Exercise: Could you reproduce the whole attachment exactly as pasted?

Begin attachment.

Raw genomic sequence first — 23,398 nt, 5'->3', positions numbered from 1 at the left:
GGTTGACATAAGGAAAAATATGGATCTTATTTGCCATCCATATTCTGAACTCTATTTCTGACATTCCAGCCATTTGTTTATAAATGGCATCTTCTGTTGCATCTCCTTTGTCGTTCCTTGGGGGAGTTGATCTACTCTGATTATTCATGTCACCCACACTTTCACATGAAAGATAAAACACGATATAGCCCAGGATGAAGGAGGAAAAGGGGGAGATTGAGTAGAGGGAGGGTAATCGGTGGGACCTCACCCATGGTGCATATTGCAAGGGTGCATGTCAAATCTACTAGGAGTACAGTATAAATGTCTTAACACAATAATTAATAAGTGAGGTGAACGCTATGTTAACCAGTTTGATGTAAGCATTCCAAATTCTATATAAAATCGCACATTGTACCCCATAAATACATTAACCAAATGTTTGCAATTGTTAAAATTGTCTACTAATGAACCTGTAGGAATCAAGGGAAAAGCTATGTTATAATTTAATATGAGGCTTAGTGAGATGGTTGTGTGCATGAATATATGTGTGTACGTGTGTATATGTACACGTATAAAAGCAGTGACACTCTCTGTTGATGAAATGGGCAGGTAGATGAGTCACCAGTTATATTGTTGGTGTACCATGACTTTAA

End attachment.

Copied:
Raw genomic sequence first — 23,398 nt, 5'->3', positions numbered from 1 at the left:
GGTTGACATAAGGAAAAATATGGATCTTATTTGCCATCCATATTCTGAACTCTATTTCTGACATTCCAGCCATTTGTTTATAAATGGCATCTTCTGTTGCATCTCCTTTGTCGTTCCTTGGGGGAGTTGATCTACTCTGATTATTCATGTCACCCACACTTTCACATGAAAGATAAAACACGATATAGCCCAGGATGAAGGAGGAAAAGGGGGAGATTGAGTAGAGGGAGGGTAATCGGTGGGACCTCACCCATGGTGCATATTGCAAGGGTGCATGTCAAATCTACTAGGAGTACAGTATAAATGTCTTAACACAATAATTAATAAGTGAGGTGAACGCTATGTTAACCAGTTTGATGTAAGCATTCCAAATTCTATATAAAATCGCACATTGTACCCCATAAATACATTAACCAAATGTTTGCAATTGTTAAAATTGTCTACTAATGAACCTGTAGGAATCAAGGGAAAAGCTATGTTATAATTTAATATGAGGCTTAGTGAGATGGTTGTGTGCATGAATATATGTGTGTACGTGTGTATATGTACACGTATAAAAGCAGTGACACTCTCTGTTGATGAAATGGGCAGGTAGATGAGTCACCAGTTATATTGTTGGTGTACCATGACTTTAA